I may not have had the Matrix heartthrob all to myself, but across a crowded Cannes room, Reeves, still boyish at 48, revealed how he had just made his directing debut, Man of Thai Chi, which is currently in post-production.
Shot in Beijing and Hong Kong in Mandarin, Cantonese and English, the contemporary story follows an innocent martial artist (Tiger Hu Chen) who uses his incredible Tai Chi abilities in an underground fight club.
“He's being manipulated by my character and in order to save his temple, he fights,” explain Reeves in his oddly formal way of talking.
“On the one hand, he's a simple delivery guy, and on the other hand, he's a very high level martial artist. As his power rises in China, we see his loss of innocence and he ultimately has to confront himself.
“The lead actor, Chen Hu, was a gentleman I'd worked with on the Matrix films,” Reeves continues. “He was part of the team of the action director Woo-ping Yuen, who also worked on Man Tai Chi. In training with Chen Hu over the years, we became friends and after we finished the Matrix films we stayed in touch. He started to do some acting and we wanted to do something together and over five years we developed the story, which became Man of Tai Chi.”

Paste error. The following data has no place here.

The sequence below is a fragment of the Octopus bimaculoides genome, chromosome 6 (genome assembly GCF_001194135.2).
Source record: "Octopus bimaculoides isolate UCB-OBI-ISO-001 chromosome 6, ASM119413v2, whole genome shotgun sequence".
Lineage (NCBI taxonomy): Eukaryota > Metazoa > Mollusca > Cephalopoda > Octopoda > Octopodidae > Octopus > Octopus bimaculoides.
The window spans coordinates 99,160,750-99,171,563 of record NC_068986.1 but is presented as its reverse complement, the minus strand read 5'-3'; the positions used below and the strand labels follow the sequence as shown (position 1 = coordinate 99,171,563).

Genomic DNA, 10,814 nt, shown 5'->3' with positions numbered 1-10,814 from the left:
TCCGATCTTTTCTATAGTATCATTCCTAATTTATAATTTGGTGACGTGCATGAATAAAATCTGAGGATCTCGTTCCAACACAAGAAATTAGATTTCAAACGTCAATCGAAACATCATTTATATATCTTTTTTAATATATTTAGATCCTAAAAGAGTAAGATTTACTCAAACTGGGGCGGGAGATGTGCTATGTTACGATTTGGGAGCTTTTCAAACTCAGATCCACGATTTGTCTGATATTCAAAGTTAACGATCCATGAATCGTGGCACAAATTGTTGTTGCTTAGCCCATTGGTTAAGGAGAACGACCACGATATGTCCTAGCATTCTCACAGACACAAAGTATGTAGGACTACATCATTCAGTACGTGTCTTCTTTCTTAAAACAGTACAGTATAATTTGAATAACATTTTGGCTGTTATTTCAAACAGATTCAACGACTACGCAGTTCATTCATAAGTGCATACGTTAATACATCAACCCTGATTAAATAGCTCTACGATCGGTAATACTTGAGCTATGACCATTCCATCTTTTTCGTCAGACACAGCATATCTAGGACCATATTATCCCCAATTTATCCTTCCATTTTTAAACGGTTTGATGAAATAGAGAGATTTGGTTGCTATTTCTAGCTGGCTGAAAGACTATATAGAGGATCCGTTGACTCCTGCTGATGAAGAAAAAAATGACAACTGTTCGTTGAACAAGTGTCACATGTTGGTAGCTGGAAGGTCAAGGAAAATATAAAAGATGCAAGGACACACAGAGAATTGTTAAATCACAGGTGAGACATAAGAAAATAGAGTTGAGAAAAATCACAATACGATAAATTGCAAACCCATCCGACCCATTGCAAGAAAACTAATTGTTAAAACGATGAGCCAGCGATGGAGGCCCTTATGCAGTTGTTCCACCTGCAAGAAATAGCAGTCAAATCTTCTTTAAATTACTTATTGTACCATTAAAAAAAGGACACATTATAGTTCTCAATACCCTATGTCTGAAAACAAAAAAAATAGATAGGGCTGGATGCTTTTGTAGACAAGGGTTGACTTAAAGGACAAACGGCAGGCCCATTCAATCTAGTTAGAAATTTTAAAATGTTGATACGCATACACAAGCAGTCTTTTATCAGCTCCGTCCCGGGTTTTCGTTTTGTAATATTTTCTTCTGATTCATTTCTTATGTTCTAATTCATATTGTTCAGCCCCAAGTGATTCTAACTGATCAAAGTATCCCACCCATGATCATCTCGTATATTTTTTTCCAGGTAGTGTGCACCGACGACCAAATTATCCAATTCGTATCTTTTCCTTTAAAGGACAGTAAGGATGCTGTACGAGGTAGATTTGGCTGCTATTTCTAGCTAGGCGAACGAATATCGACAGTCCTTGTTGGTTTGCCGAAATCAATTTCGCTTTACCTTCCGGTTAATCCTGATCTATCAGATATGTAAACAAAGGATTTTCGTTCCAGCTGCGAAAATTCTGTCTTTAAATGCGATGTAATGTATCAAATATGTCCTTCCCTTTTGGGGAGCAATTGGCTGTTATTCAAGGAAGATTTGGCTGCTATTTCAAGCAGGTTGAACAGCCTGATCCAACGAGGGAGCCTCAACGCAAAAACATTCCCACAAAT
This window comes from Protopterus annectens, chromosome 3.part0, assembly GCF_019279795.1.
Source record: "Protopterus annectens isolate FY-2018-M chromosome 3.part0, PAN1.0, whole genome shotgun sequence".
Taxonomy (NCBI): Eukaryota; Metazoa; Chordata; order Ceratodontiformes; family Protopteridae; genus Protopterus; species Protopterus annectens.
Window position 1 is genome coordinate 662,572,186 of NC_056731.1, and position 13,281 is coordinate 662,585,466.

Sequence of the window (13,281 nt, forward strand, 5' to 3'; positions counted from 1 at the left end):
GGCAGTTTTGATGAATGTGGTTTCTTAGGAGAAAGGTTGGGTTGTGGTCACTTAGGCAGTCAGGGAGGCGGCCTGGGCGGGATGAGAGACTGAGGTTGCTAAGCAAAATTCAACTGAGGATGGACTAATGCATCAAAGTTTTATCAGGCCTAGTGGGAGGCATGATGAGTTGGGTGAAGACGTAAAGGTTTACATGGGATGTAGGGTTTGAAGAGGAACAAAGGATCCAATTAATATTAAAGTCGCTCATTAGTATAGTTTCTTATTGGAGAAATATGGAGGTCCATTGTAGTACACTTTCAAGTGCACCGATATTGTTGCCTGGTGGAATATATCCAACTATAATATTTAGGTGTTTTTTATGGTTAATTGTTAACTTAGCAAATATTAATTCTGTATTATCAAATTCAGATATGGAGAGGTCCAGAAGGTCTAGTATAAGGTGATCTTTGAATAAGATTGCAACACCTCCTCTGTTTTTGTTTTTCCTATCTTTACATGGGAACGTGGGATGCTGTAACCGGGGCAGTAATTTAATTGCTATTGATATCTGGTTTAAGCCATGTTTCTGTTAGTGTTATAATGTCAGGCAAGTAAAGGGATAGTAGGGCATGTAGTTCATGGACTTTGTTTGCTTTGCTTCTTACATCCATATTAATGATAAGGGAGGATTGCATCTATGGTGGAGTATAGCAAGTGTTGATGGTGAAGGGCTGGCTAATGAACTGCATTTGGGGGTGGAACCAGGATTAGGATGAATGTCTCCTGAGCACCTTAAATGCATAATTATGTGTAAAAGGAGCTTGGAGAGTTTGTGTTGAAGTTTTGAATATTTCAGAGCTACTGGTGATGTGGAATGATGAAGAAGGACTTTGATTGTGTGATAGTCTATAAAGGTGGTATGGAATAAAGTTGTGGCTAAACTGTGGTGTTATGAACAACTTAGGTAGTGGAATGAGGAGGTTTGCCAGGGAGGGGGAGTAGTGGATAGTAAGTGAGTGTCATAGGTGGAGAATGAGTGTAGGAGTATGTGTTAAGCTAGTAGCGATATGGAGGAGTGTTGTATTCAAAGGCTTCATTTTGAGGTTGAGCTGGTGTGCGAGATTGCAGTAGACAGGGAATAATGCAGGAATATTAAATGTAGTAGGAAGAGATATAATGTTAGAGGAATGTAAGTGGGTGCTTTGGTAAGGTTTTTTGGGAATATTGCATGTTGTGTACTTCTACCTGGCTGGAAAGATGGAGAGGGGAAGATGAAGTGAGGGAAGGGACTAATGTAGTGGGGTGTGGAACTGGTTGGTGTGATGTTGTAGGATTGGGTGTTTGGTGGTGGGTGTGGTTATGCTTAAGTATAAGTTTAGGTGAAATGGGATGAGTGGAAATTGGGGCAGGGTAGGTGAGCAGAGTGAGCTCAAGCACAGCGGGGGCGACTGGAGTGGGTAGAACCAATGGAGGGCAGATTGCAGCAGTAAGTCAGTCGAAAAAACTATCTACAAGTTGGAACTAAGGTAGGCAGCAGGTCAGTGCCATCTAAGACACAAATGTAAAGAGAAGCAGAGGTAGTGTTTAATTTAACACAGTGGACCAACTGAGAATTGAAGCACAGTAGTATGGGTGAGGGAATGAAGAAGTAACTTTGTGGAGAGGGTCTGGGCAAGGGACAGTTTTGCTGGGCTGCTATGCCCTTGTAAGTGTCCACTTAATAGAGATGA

Reeves brought Lemore Syvan, who had produced his movies, The Private Lives of Pippa Lee and Henry's Crime, to the film. “It took a unique producer to be able to tell this story,” he says.
“The task of making it happen was daunting,” admits Syvan. “We had a first-time director and we were filming in three languages. The China Film Group worked with us to bring in another Chinese partner and also Village Roadshow Asia was very supportive as well as Universal Pictures.”
Village Roadshow will release the film in Australia.